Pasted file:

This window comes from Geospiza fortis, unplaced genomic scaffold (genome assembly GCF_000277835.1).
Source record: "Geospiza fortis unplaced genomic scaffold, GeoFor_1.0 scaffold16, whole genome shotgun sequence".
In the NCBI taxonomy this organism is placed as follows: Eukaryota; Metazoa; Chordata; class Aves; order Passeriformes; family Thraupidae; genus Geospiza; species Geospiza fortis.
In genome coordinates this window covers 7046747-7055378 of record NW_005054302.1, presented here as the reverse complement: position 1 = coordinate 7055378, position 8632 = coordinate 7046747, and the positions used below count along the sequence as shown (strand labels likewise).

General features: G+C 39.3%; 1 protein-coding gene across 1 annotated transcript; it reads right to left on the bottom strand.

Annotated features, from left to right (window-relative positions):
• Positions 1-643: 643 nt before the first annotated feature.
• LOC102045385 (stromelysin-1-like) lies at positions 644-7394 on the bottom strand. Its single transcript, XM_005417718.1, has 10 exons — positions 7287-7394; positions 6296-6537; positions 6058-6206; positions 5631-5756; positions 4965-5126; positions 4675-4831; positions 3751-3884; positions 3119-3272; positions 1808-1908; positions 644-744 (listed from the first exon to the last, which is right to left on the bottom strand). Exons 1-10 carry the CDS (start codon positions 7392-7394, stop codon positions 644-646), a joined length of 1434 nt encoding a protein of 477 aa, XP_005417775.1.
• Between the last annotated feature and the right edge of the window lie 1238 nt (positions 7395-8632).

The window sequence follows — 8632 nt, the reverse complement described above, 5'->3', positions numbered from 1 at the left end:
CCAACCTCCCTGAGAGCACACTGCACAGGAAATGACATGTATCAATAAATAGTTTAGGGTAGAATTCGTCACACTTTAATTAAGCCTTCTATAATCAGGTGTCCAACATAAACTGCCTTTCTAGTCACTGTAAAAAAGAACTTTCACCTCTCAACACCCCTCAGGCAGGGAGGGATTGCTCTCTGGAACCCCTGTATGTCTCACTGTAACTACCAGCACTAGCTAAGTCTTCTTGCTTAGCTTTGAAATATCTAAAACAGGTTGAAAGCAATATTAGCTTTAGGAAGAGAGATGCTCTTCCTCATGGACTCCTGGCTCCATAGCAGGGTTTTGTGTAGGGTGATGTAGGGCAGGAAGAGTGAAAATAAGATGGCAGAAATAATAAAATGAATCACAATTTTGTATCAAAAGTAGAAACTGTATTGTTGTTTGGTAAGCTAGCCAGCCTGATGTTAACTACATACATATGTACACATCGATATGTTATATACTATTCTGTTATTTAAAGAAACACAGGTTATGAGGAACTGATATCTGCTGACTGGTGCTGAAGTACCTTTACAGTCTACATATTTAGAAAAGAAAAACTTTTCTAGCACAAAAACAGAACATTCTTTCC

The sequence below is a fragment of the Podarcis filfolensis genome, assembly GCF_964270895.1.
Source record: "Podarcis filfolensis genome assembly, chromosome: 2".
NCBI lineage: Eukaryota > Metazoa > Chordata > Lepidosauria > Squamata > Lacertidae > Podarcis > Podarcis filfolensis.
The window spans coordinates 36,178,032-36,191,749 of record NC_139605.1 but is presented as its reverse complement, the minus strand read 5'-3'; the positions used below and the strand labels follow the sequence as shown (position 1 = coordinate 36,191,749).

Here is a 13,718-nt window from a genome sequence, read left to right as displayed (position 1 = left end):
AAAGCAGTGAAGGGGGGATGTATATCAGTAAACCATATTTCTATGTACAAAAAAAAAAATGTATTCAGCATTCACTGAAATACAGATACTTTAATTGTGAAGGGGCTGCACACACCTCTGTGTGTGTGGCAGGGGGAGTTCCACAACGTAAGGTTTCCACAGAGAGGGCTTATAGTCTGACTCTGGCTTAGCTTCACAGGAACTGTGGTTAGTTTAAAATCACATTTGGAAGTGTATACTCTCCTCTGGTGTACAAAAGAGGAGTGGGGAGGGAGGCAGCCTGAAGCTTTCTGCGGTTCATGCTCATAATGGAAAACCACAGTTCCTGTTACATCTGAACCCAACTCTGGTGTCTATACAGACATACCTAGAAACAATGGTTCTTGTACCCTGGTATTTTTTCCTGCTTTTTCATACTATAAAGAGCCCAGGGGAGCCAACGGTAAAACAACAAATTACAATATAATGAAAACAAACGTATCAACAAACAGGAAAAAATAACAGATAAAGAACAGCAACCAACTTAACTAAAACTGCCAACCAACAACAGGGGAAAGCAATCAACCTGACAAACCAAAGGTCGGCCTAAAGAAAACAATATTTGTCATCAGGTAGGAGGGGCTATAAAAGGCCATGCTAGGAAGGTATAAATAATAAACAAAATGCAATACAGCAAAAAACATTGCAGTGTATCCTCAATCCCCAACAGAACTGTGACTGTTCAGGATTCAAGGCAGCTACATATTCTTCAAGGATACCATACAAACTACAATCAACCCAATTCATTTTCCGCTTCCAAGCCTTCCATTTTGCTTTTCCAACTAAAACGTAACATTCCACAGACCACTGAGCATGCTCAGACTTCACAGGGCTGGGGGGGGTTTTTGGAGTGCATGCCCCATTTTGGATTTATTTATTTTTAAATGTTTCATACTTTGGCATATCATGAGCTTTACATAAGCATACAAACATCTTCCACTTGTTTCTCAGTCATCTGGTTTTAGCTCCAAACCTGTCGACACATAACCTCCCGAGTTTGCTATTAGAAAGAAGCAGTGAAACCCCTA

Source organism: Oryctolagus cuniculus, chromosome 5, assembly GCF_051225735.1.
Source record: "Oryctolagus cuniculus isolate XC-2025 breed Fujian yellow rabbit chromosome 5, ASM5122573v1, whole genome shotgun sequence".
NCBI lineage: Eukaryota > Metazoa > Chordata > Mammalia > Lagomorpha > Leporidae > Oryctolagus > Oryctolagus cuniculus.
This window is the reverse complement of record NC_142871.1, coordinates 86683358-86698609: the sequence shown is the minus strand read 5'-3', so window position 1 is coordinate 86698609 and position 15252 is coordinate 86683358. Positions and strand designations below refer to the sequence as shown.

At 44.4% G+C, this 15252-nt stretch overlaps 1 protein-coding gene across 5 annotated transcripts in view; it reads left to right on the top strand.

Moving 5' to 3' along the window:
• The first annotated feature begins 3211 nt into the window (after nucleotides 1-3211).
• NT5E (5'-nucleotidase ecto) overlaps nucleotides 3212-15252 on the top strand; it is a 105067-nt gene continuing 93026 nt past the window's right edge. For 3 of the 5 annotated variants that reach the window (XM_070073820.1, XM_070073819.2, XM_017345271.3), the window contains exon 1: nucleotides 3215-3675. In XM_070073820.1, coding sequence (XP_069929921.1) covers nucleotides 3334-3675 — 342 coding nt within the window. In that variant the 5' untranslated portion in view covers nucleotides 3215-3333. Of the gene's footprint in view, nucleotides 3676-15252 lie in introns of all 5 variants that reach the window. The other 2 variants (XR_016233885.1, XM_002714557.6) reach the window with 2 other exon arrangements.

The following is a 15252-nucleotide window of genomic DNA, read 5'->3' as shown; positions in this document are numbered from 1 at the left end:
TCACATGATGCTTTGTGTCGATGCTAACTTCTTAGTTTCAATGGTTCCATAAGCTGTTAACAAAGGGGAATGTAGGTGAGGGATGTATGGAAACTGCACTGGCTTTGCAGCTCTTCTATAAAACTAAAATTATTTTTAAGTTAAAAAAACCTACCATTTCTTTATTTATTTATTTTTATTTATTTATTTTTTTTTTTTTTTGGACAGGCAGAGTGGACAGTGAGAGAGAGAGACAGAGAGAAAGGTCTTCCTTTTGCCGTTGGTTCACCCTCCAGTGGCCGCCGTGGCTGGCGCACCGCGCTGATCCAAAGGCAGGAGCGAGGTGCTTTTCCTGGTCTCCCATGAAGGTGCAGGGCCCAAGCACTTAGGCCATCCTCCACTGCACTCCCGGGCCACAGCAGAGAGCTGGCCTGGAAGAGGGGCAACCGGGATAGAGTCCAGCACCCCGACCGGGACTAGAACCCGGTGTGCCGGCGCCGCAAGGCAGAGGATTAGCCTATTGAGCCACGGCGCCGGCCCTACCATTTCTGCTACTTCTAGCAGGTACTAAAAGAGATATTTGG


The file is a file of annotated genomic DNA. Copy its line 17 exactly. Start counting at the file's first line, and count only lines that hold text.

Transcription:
AAAGCAGTGAAGGGGGGATGTATATCAGTAAACCATATTTCTATGTACAAAAAAAAAAATGTATTCAGCATTCACTGAAATACAGATACTTTAATTGTGAAGGGGCTGCACACACCTCTGTGTGTGTGGCAGGGGGAGTTCCACAACGTAAGGTTTCCACAGAGAGGGCTTATAGTCTGACTCTGGCTTAGCTTCACAGGAACTGTGGTTAGTTTAAAATCACATTTGGAAGTGTATACTCTCCTCTGGTGTACAAAAGAGGAGTGGGGAGGGAGGCAGCCTGAAGCTTTCTGCGGTTCATGCTCATAATGGAAAACCACAGTTCCTGTTACATCTGAACCCAACTCTGGTGTCTATACAGACATACCTAGAAACAATGGTTCTTGTACCCTGGTATTTTTTCCTGCTTTTTCATACTATAAAGAGCCCAGGGGAGCCAACGGTAAAACAACAAATTACAATATAATGAAAACAAACGTATCAACAAACAGGAAAAAATAACAGATAAAGAACAGCAACCAACTTAACTAAAACTGCCAACCAACAACAGGGGAAAGCAATCAACCTGACAAACCAAAGGTCGGCCTAAAGAAAACAATATTTGTCATCAGGTAGGAGGGGCTATAAAAGGCCATGCTAGGAAGGTATAAATAATAAACAAAATGCAATACAGCAAAAAACATTGCAGTGTATCCTCAATCCCCAACAGAACTGTGACTGTTCAGGATTCAAGGCAGCTACATATTCTTCAAGGATACCATACAAACTACAATCAACCCAATTCATTTTCCGCTTCCAAGCCTTCCATTTTGCTTTTCCAACTAAAACGTAACATTCCACAGACCACTGAGCATGCTCAGACTTCACAGGGCTGGGGGGGGTTTTTGGAGTGCATGCCCCATTTTGGATTTATTTATTTTTAAATGTTTCATACTTTGGCATATCATGAGCTTTACATAAGCATACAAACATCTTCCACTTGTTTCTCAGTCATCTGGTTTTAGCTCCAAACCTGTCGACACATAACCTCCCGAGTTTGCTATTAGAAAGAAGCAGTGAAACCCCTA